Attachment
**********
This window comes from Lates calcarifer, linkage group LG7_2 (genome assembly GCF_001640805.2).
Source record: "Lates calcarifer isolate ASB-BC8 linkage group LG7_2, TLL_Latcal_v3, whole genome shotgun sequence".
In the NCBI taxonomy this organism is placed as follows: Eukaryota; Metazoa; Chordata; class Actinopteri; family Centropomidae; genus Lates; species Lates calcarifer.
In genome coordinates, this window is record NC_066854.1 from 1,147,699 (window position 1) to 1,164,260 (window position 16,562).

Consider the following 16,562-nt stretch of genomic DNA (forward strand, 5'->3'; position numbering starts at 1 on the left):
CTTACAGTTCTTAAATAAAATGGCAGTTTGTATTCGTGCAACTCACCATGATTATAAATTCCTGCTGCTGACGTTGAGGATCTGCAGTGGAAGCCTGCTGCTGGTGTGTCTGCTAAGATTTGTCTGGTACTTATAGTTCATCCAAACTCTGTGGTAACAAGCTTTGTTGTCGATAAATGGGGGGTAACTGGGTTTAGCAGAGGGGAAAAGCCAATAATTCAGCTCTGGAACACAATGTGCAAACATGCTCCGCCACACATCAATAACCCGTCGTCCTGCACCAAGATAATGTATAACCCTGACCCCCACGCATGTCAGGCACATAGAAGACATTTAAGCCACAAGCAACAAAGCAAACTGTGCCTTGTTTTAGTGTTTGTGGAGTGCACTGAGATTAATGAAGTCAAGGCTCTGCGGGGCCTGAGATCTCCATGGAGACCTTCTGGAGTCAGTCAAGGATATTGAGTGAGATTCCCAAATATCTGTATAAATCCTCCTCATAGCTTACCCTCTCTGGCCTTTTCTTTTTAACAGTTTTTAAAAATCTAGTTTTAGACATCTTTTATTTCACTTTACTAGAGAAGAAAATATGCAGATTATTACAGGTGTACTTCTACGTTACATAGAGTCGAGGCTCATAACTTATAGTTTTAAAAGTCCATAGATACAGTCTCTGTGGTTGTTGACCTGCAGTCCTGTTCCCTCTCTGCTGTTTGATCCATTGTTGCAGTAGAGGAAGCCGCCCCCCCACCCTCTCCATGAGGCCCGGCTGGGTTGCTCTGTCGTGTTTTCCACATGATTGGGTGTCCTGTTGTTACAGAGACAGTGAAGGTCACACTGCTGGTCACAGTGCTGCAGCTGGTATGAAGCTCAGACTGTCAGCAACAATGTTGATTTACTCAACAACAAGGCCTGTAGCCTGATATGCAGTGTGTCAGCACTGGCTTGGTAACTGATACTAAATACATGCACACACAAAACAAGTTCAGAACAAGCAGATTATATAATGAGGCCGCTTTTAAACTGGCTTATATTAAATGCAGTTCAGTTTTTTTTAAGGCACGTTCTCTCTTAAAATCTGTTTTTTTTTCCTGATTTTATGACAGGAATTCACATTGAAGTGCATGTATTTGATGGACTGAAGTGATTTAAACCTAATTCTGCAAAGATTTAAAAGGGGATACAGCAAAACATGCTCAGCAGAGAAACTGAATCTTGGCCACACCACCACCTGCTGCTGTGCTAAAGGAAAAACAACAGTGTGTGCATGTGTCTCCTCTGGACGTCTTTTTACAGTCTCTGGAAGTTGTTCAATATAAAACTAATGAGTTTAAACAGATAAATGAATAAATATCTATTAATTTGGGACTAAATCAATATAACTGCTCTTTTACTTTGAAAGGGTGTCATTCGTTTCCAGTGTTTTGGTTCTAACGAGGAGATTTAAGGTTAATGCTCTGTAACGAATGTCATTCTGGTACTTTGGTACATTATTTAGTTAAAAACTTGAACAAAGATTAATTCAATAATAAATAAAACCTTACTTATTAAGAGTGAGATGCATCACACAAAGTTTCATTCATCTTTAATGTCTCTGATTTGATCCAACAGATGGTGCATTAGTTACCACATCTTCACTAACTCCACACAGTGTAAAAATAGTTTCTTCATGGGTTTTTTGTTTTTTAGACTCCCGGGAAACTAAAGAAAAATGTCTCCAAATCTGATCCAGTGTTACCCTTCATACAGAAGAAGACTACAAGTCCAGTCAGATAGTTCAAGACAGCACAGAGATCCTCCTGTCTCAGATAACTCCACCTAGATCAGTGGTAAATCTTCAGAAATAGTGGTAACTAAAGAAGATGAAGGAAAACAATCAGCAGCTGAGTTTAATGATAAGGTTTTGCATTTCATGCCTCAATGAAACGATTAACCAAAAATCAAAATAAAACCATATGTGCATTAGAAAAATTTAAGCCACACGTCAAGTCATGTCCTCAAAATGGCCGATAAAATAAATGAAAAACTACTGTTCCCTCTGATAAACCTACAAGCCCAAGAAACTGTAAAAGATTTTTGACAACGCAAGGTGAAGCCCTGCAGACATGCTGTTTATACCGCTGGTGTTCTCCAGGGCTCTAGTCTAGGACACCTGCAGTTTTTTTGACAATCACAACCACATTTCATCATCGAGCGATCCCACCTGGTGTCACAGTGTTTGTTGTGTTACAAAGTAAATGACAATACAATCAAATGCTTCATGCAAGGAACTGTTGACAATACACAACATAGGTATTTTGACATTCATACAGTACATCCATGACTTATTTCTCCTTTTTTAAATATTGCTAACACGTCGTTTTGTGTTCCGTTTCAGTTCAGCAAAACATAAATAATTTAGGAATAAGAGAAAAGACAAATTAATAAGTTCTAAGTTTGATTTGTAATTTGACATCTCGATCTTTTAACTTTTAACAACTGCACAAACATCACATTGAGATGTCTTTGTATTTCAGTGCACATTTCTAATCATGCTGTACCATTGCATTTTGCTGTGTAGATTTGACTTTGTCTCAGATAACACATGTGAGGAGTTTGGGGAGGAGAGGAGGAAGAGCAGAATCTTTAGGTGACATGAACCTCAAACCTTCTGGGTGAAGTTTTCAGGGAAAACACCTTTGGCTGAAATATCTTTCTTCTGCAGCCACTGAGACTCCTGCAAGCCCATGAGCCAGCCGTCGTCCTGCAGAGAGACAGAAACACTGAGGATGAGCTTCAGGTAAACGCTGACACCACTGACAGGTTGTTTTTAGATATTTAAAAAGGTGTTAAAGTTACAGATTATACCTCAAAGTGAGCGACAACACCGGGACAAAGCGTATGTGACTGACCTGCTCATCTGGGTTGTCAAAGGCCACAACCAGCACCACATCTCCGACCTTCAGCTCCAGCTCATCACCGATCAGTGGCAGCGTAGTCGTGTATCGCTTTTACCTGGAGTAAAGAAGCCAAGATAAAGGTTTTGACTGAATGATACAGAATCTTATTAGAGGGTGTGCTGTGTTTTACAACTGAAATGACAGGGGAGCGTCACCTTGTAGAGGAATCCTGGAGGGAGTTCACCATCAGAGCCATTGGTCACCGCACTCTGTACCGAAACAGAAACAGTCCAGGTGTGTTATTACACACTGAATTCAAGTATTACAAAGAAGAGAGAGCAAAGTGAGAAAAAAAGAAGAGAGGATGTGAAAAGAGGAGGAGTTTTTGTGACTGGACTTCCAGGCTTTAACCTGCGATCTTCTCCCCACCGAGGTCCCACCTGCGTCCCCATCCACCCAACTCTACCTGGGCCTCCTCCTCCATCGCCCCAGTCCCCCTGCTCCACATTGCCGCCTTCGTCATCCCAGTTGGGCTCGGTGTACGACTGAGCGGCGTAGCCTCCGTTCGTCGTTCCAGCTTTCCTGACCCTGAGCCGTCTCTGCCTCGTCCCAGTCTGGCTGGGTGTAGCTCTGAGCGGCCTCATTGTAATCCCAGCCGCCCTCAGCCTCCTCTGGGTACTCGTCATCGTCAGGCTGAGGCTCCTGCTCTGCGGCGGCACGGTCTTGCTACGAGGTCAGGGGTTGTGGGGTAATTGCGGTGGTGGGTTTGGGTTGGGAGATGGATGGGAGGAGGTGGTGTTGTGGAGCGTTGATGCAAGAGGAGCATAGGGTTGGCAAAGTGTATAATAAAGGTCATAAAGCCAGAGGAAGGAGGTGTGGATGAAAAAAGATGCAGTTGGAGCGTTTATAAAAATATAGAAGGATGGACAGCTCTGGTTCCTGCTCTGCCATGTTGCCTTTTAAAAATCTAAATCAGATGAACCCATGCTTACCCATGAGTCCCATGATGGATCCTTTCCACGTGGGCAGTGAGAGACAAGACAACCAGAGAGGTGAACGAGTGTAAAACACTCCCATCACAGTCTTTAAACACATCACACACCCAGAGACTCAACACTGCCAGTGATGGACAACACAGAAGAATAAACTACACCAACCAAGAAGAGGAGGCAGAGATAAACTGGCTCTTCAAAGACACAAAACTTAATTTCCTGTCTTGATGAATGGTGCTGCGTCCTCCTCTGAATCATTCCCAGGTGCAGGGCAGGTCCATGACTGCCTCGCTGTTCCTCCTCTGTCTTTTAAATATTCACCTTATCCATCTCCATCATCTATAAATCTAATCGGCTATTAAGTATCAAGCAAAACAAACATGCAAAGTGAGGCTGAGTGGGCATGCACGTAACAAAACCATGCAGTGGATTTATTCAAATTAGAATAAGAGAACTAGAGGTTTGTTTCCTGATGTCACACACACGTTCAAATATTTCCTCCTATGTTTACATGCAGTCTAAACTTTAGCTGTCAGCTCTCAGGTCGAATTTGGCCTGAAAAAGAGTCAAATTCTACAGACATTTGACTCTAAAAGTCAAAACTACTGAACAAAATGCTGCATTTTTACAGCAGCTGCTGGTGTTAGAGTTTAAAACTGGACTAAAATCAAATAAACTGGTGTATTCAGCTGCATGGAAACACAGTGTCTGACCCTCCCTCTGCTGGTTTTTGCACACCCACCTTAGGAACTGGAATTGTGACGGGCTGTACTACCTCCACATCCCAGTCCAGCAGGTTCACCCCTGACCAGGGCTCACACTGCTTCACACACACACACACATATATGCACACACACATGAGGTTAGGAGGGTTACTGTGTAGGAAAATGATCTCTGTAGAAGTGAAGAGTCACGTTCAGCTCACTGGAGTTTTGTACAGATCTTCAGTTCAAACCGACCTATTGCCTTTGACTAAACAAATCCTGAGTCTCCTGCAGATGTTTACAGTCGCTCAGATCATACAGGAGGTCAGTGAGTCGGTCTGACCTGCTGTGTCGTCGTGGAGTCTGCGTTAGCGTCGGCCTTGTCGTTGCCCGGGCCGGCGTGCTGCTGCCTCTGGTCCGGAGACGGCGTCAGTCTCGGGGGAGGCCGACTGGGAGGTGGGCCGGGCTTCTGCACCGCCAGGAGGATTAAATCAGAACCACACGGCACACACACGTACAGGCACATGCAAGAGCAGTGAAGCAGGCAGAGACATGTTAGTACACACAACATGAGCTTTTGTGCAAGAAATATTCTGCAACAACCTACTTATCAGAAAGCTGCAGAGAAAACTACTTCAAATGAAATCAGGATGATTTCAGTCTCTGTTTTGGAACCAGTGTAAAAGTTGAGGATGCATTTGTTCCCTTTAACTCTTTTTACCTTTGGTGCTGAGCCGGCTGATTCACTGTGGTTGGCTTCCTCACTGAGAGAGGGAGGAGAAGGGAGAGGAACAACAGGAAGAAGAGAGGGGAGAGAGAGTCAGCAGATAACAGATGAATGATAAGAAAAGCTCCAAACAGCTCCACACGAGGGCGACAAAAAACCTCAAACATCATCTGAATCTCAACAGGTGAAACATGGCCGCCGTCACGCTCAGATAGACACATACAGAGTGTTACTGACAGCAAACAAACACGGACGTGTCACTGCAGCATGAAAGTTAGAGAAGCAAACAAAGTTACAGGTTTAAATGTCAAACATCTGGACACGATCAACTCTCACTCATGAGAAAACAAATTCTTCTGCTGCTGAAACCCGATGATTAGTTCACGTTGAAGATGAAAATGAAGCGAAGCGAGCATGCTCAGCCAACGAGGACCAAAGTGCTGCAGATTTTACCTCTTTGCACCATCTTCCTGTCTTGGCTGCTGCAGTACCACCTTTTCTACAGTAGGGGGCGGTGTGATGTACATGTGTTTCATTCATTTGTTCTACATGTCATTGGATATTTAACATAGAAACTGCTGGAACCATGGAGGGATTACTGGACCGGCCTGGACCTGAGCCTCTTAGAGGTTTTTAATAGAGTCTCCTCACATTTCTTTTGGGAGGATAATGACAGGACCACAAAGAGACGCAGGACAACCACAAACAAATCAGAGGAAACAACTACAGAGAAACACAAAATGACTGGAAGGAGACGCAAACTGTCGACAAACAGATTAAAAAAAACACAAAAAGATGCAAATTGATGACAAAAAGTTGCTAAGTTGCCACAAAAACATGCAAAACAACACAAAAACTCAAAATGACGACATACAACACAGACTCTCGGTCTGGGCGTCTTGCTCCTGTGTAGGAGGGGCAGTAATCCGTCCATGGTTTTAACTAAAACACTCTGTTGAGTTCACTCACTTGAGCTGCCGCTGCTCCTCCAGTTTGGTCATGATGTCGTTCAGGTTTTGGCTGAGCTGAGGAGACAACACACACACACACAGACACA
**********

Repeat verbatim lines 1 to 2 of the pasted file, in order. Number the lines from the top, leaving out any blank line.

This window comes from Lates calcarifer, linkage group LG7_2 (genome assembly GCF_001640805.2).
Source record: "Lates calcarifer isolate ASB-BC8 linkage group LG7_2, TLL_Latcal_v3, whole genome shotgun sequence".